Cinderella:  Well, sixty years ago, I was older than the two of you. Twenty-two. Old enough to know better. I thought I’d never get out of that appalling house, out from under the yoke of those awful girls and that witch of a stepmother. You two were lucky.

Sleeping Beauty:  I don’t think Snow White was so lucky. She had a very traumatic childhood. I was lucky, though. The world revolved around me. It just stopped for awhile.

Snow White:  And I was lucky in a way. I wouldn’t trade my time in the forest for anything.

Cinderella:  But think how much better things would have been if your mother hadn’t died or even if your father hadn’t remarried. You probably would have been married off to Charming anyway.

Snow White: Perhaps.

Sleeping Beauty: Well, it’s useless to imagine what might have happened. What happened, happened.

Cinderella:  And I suppose what will happen, will happen?  Que sera, sera?

Sleeping Beauty:  What?

Cinderella: We have a new court jester. A young man from Spain. He says that all the time. Que sera, sera.  What will be, will be.

Sleeping Beauty:  I’m not sure I believe that. After all, we have some choices.

Cinderella: I know I did. I wanted to go to that ball, so I found a way.

Sleeping Beauty:  At least in the Grimm version you did. Disney made you pretty passive. Actually, he made all of us passive. Me the most of all, I think. All I did was fall asleep.

Cinderella: Isn’t that all you did?

Sleeping Beauty:  No! I can’t believe we’ve known one another all these years and I’ve never told you!

Snow White:  Tell us.

Sleeping Beauty:  I heard the curse—you know—the fairy who wasn’t invited. So burning the spinning wheels was my idea. But then, my father had to figure out where to get thread for the weaving. I helped him set up a deal with the kingdom of Gallant the Fourth. So—-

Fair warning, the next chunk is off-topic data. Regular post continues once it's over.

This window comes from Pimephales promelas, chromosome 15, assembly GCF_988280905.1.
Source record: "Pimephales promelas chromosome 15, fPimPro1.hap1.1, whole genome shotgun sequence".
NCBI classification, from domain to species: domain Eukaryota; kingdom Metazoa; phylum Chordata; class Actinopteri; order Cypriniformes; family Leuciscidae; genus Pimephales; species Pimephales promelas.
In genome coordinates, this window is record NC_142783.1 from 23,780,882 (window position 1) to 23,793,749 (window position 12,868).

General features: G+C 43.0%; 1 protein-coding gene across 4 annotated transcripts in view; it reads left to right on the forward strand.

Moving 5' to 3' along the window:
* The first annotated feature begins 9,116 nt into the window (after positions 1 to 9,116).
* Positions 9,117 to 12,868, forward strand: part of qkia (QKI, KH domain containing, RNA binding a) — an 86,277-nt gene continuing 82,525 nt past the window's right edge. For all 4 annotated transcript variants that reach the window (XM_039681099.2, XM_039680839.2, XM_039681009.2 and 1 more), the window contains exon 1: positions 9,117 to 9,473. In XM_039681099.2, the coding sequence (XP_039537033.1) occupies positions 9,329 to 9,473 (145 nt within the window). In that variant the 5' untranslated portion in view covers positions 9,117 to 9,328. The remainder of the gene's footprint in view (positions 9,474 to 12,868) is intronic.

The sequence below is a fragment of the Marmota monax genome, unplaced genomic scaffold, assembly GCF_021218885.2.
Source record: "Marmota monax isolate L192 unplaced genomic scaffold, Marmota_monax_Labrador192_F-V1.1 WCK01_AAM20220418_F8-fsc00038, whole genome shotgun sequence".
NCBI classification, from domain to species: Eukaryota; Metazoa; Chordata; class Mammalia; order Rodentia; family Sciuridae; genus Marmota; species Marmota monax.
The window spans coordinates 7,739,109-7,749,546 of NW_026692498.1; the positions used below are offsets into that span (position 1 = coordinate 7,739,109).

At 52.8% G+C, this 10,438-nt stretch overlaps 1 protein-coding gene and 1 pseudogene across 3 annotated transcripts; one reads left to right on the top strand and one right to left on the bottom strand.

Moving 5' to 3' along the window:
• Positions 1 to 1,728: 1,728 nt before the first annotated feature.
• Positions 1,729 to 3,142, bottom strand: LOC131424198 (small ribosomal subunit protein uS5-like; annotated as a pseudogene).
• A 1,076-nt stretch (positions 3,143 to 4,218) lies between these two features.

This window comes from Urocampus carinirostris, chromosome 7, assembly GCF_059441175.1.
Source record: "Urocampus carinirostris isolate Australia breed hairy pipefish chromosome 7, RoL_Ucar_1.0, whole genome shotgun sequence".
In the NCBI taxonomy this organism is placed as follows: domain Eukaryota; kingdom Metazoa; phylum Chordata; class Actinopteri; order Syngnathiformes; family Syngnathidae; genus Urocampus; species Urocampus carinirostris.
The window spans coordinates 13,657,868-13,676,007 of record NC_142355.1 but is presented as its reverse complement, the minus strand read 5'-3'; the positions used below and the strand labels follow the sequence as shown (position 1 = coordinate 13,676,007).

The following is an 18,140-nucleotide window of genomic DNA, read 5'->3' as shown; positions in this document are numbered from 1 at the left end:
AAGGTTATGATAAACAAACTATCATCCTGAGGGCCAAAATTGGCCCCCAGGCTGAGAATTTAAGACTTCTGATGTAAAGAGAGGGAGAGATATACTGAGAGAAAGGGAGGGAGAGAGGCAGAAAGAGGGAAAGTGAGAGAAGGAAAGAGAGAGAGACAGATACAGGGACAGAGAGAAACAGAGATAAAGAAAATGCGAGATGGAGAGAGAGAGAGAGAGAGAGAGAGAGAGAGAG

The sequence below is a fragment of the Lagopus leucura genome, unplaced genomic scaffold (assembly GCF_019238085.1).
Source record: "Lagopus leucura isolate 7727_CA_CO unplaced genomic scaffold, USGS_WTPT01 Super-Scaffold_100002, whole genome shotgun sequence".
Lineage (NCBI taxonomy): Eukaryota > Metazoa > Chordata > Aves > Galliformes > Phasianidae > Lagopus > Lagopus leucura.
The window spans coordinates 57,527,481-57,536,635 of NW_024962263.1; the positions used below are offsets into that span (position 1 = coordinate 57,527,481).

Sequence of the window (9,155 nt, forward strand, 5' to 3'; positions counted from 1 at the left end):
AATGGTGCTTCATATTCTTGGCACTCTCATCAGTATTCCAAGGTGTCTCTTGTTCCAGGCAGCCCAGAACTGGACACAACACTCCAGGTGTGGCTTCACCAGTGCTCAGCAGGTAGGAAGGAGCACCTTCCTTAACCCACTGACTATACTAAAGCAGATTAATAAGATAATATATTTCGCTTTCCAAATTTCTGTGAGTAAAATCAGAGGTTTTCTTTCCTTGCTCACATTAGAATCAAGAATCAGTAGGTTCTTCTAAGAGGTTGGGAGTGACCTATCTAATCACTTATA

Snow White:  So your Gallant would have known about you from tales told by his father and grandfather—

Sleeping Beauty:  Yes indeed. I like to think I played a part in my own rescue.

Cinderella:  I still think I had more to do with my fate than you two.

Snow White:  In the Grimm version.

Cinderella: Well, of course, the Grimm version.

Sleeping Beauty:  But you just used the word “fate.” Can we, in fact, influence our “fate”? Or is fate something that happens inevitably? Are we also “fated” to do those things which lead to an already determined outcome?

Cinderella:  Oh Beauty, honestly. Are you a queen or a philosopher?

Snow White:  There’s no reason one can’t be both, I think.

Cinderella: It’s fate.

Snow White:  Let’s not quarrel. We’re old now. We don’t know how many more years we’ll be able to meet like this. You were both good enough to come here this year since I can’t ride. And next year, who knows?

Sleeping Beauty:  You’re right.

Cinderella: You are. We’re lucky women, all three of us. There have been ups and downs, but maybe we really have been living happily ever after.